The covid-19 lockdown in India was so effective it prevented the nation’s massive population of 1.35 billion people from buying a new car for the entire month of April.
The world’s second-most populated country didn’t achieve a single new car transaction last month as authorities cracked down to limit the virus outbreak, according to India’s Business Today:
India’s $US120 ($188) billion automobile industry registered an unprecedented zero sales in the domestic market in the month of April as the lockdown in the country kept all factories and dealerships shut. The only business transaction registered by the companies included some small numbers for exports and sale of tractors that were exempted from the ambit of the lockdown as an essential part of agricultural activity.
That’s a stark contrast to the outlook just a year ago, from Business Today:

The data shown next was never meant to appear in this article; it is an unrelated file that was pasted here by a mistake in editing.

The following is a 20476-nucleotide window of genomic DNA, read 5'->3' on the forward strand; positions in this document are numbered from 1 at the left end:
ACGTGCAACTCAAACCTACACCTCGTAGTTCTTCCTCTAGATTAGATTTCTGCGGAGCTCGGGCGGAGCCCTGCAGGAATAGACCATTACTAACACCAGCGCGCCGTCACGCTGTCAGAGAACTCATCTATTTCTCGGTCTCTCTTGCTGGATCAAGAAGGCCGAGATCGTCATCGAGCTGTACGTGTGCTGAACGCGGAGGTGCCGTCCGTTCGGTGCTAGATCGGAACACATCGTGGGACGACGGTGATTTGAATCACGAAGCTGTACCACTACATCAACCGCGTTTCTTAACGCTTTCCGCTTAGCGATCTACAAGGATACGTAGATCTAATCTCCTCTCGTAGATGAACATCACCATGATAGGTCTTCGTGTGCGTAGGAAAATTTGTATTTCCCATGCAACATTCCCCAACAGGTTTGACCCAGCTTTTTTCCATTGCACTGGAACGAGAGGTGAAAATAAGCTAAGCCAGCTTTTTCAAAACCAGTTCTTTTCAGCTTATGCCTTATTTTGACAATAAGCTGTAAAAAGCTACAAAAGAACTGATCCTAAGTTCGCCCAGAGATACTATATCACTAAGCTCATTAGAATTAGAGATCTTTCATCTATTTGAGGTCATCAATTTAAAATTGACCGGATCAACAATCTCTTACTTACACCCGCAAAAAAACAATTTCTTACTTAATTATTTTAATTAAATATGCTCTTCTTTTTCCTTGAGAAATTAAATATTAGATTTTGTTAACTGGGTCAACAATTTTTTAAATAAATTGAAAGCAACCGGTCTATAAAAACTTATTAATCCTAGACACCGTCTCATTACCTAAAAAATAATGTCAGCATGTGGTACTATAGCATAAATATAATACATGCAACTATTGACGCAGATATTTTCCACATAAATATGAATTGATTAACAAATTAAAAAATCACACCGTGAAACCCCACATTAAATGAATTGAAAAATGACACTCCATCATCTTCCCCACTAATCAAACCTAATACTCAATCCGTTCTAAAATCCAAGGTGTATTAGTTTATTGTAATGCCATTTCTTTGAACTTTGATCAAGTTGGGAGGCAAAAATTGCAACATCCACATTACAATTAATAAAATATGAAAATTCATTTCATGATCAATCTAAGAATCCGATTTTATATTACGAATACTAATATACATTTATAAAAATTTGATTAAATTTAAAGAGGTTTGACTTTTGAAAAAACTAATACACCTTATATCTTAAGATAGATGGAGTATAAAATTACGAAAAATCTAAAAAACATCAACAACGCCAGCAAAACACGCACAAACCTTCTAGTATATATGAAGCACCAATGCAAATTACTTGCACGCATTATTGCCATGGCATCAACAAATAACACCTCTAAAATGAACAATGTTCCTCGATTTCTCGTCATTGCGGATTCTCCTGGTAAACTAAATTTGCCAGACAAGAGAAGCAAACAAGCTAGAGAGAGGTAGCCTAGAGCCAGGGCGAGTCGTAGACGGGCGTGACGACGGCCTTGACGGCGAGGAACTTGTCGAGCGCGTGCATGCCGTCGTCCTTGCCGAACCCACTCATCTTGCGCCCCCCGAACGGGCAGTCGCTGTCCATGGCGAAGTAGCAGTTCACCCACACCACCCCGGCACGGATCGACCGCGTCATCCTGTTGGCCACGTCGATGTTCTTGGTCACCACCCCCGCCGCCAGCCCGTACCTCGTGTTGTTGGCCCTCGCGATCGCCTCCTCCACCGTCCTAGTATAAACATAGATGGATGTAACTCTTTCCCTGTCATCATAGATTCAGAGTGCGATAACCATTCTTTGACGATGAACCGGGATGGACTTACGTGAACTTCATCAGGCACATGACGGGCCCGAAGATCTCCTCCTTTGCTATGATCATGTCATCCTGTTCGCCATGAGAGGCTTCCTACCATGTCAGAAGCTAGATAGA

In April 2019, the industry had registered sales of 2,001,096 units-1,638,388 units of two wheelers, 68,680 units of commercial vehicles, 46,262 units of three wheelers and 247,541 units of passenger vehicles.
This April, only a couple of manufacturers managed to ship a few-hundred units out of ports for international markets, and most of those were reportedly tractor or equipment sales. The entire automotive market in India just shut down for an entire month.
Of course, preventing roughly a third of the world population from shopping is no easy task and, unfortunately, many authorities in India turned to violence and aggression to enforce strict quarantine rules, even beating some motorists with batons in the streets.
Like in many places in the world, reports of domestic violence against children and women are skyrocketing as people are locked up with their abusers. Displaced Muslim families driven out of their homes before the virus outbreak by mob violence now have next to no resources to rely on. And as quarantine limitations begin to lift, protests and riots are breaking out over increased taxes on alcohol and frustrations over remaining restrictions.
So they may not be selling any cars, but the virus is wreaking havoc in matters of much more urgency, as well. It’s not even likely next April will achieve the sales volume of 2019, as global and economic recovery from covid-19 remains uncertain.